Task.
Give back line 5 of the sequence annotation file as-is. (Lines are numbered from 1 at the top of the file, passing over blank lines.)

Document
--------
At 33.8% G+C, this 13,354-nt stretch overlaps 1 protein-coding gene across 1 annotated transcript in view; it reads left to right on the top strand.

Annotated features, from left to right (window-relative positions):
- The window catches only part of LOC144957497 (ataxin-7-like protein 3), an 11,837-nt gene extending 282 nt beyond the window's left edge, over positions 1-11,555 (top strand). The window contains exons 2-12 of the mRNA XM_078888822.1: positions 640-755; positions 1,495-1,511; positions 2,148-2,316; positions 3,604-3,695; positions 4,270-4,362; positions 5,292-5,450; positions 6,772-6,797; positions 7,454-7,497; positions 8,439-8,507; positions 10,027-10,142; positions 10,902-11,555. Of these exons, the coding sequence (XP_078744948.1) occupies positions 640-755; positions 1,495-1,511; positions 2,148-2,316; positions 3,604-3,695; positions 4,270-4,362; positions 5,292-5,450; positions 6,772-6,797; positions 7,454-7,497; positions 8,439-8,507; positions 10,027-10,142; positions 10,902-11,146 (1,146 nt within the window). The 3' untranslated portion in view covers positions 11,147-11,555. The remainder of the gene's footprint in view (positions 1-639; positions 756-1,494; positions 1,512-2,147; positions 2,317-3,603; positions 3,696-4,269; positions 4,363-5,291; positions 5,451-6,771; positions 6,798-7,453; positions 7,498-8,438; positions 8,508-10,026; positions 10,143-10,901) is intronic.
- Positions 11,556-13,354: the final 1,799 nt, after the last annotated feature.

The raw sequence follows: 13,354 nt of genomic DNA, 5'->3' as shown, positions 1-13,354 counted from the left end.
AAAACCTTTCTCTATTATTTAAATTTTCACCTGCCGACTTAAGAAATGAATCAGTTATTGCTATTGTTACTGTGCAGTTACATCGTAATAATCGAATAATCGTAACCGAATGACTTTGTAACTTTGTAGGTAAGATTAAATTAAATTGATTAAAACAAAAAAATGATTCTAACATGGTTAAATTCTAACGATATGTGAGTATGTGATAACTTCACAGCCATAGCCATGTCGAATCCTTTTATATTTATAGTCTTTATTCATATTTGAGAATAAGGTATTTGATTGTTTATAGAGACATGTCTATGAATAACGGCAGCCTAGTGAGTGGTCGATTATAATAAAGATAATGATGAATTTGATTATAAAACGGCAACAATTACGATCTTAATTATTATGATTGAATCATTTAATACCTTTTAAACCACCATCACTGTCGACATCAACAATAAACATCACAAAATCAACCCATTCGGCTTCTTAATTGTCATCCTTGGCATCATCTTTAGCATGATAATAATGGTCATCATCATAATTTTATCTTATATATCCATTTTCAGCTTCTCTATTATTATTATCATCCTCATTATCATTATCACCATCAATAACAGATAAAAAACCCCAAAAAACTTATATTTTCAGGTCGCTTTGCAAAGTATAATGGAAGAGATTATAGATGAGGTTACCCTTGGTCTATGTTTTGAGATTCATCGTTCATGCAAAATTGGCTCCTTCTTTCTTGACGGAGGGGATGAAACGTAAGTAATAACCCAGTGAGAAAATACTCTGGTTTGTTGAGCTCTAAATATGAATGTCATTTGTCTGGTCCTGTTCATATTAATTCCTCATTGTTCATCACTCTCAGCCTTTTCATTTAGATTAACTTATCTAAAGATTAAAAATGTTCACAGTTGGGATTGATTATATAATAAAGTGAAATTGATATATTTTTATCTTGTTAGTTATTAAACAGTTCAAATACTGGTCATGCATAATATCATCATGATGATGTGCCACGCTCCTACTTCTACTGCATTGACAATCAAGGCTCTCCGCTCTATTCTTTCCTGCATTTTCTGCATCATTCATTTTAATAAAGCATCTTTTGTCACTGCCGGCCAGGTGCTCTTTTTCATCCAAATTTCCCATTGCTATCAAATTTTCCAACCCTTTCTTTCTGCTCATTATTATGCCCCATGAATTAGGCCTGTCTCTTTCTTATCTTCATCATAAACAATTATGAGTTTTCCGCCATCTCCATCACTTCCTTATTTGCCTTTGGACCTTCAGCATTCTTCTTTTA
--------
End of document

The raw sequence follows: 13,354 nt of genomic DNA, 5'->3' as shown, positions 1-13,354 counted from the left end.